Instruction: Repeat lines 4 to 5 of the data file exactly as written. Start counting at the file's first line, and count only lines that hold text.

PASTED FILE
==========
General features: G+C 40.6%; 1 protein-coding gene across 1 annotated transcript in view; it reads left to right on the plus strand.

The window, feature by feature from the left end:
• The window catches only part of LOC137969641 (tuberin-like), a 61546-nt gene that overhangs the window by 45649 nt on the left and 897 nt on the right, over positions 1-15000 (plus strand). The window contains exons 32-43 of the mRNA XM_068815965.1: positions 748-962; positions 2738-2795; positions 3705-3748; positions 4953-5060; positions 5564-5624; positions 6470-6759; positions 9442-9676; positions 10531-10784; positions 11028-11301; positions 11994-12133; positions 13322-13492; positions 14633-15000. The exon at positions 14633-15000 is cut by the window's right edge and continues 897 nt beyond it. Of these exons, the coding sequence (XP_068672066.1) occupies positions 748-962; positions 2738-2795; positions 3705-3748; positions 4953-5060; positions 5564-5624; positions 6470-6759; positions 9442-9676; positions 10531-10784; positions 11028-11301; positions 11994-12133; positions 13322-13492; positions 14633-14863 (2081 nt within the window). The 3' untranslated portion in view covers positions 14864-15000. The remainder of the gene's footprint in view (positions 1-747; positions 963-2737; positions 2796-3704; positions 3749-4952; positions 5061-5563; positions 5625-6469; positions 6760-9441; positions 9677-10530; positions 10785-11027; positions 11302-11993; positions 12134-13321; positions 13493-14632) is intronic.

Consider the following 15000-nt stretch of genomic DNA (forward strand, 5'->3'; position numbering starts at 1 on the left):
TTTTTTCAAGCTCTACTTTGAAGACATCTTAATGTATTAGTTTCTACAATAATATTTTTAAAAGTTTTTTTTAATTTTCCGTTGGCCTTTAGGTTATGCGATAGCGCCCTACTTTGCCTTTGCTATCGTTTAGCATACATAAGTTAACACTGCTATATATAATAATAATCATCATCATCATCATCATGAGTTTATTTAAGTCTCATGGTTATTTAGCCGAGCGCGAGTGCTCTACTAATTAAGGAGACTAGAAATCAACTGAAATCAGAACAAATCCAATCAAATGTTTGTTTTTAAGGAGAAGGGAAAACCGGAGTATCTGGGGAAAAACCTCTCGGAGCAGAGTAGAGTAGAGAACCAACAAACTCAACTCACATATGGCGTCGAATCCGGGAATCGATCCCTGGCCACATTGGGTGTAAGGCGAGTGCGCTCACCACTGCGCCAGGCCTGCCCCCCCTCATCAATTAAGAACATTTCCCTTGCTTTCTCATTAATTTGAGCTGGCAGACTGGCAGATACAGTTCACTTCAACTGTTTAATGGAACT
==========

Consider the following 15000-nt stretch of genomic DNA (forward strand, 5'->3'; position numbering starts at 1 on the left):
TTTTTTCAAGCTCTACTTTGAAGACATCTTAATGTATTAGTTTCTACAATAATATTTTTAAAAGTTTTTTTTAATTTTCCGTTGGCCTTTAGGTTATGCGATAGCGCCCTACTTTGCCTTTGCTATCGTTTAGCATACATAAGTTAACACTGCTATATATAATAATAATCATCATCATCATCATCATGAGTTTATTTAAGTCTCATGGTTATTTAGCCGAGCGCGAGTGCTCTACTAATTAAGGAGACTAGAAATCAACTGAAATCAGAACAAATCCAATCAAATGTTTGTTTTTAAGGAGAAGGGAAAACCGGAGTATCTGGGGAAAAACCTCTCGGAGCAGAGTAGAGTAGAGAACCAACAAACTCAACTCACATATGGCGTCGAATCCGGGAATCGATCCCTGGCCACATTGGGTGTAAGGCGAGTGCGCTCACCACTGCGCCAGGCCTGCCCCCCCTCATCAATTAAGAACATTTCCCTTGCTTTCTCATTAATTTGAGCTGGCAGACTGGCAGATACAGTTCACTTCAACTGTTTAATGGAACT